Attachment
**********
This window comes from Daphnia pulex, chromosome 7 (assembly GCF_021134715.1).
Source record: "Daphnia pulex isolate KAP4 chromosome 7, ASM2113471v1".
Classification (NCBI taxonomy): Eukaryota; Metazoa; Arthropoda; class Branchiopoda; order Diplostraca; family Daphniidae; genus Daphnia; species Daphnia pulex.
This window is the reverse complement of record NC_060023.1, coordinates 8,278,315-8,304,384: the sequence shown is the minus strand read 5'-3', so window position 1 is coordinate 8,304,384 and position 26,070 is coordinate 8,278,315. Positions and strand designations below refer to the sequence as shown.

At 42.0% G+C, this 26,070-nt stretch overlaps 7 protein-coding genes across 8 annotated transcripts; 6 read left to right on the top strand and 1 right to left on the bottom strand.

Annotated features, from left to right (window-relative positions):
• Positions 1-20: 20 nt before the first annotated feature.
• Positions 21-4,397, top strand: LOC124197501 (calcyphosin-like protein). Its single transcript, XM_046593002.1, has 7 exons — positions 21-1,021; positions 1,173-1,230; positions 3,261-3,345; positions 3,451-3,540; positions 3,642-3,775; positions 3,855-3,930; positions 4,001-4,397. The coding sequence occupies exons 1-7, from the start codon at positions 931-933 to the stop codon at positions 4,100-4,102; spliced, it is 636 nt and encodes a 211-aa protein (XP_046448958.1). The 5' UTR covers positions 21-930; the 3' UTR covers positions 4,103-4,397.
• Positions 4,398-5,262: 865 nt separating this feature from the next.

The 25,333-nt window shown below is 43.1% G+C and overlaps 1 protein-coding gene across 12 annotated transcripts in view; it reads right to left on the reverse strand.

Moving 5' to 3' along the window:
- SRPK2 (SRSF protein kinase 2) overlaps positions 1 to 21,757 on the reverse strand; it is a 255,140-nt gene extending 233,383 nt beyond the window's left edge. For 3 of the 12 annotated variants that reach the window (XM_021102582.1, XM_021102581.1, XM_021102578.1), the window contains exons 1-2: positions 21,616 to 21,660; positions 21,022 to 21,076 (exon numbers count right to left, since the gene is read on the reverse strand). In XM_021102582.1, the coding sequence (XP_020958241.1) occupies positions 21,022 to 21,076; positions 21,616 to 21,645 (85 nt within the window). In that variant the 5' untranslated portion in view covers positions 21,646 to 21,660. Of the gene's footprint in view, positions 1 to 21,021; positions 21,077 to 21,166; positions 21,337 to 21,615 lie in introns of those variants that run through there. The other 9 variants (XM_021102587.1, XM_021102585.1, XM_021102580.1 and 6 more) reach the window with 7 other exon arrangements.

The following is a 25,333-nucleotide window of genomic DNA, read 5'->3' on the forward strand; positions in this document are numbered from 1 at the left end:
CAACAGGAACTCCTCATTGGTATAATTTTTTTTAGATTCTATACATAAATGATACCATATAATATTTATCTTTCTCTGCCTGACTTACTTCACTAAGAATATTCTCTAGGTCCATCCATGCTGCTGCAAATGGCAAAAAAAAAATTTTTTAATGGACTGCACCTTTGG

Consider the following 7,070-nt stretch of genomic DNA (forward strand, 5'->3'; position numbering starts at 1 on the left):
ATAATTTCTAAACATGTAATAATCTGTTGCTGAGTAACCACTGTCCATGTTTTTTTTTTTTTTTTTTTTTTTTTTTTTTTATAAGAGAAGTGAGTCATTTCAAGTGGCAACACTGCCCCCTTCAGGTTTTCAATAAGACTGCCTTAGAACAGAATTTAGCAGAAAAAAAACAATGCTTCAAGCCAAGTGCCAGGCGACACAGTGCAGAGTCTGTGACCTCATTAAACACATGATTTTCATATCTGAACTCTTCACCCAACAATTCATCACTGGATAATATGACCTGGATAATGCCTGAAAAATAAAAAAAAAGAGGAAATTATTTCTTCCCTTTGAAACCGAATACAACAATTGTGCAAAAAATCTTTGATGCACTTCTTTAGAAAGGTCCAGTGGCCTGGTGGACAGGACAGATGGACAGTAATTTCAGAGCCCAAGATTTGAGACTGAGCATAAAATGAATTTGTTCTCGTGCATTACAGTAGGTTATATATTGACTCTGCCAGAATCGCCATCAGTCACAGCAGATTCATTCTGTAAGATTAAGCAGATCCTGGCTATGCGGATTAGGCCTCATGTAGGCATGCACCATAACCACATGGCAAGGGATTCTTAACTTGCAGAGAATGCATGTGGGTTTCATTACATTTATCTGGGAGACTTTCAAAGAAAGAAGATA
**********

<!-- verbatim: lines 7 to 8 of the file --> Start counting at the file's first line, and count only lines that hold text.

• Positions 1-20: 20 nt before the first annotated feature.
• Positions 21-4,397, top strand: LOC124197501 (calcyphosin-like protein). Its single transcript, XM_046593002.1, has 7 exons — positions 21-1,021; positions 1,173-1,230; positions 3,261-3,345; positions 3,451-3,540; positions 3,642-3,775; positions 3,855-3,930; positions 4,001-4,397. The coding sequence occupies exons 1-7, from the start codon at positions 931-933 to the stop codon at positions 4,100-4,102; spliced, it is 636 nt and encodes a 211-aa protein (XP_046448958.1). The 5' UTR covers positions 21-930; the 3' UTR covers positions 4,103-4,397.